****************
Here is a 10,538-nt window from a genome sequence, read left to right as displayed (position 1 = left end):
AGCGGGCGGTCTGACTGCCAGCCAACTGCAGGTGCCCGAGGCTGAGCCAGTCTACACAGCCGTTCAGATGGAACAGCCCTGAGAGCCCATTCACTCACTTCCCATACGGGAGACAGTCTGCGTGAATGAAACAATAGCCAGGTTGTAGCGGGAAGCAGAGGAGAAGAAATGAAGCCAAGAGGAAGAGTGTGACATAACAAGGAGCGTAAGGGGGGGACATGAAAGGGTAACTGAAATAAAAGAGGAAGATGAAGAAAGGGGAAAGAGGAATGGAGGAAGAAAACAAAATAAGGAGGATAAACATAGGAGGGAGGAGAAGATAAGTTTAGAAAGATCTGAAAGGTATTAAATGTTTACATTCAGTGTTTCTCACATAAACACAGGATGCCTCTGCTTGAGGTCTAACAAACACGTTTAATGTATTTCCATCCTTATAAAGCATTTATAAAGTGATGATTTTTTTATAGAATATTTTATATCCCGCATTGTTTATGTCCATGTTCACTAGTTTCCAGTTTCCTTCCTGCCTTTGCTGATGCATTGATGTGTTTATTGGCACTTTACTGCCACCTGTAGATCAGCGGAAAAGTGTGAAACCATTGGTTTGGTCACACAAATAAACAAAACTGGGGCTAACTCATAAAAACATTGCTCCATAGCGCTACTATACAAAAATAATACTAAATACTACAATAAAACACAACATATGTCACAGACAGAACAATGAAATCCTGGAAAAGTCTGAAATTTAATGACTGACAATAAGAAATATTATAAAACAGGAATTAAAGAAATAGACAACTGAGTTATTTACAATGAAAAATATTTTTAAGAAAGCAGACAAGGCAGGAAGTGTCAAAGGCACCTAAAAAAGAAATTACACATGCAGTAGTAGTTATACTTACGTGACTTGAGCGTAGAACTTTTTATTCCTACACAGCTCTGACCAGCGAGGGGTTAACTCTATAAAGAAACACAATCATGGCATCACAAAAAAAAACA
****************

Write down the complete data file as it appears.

Here is a 10,538-nt window from a genome sequence, read left to right as displayed (position 1 = left end):
AGCGGGCGGTCTGACTGCCAGCCAACTGCAGGTGCCCGAGGCTGAGCCAGTCTACACAGCCGTTCAGATGGAACAGCCCTGAGAGCCCATTCACTCACTTCCCATACGGGAGACAGTCTGCGTGAATGAAACAATAGCCAGGTTGTAGCGGGAAGCAGAGGAGAAGAAATGAAGCCAAGAGGAAGAGTGTGACATAACAAGGAGCGTAAGGGGGGGACATGAAAGGGTAACTGAAATAAAAGAGGAAGATGAAGAAAGGGGAAAGAGGAATGGAGGAAGAAAACAAAATAAGGAGGATAAACATAGGAGGGAGGAGAAGATAAGTTTAGAAAGATCTGAAAGGTATTAAATGTTTACATTCAGTGTTTCTCACATAAACACAGGATGCCTCTGCTTGAGGTCTAACAAACACGTTTAATGTATTTCCATCCTTATAAAGCATTTATAAAGTGATGATTTTTTTATAGAATATTTTATATCCCGCATTGTTTATGTCCATGTTCACTAGTTTCCAGTTTCCTTCCTGCCTTTGCTGATGCATTGATGTGTTTATTGGCACTTTACTGCCACCTGTAGATCAGCGGAAAAGTGTGAAACCATTGGTTTGGTCACACAAATAAACAAAACTGGGGCTAACTCATAAAAACATTGCTCCATAGCGCTACTATACAAAAATAATACTAAATACTACAATAAAACACAACATATGTCACAGACAGAACAATGAAATCCTGGAAAAGTCTGAAATTTAATGACTGACAATAAGAAATATTATAAAACAGGAATTAAAGAAATAGACAACTGAGTTATTTACAATGAAAAATATTTTTAAGAAAGCAGACAAGGCAGGAAGTGTCAAAGGCACCTAAAAAAGAAATTACACATGCAGTAGTAGTTATACTTACGTGACTTGAGCGTAGAACTTTTTATTCCTACACAGCTCTGACCAGCGAGGGGTTAACTCTATAAAGAAACACAATCATGGCATCACAAAAAAAAACA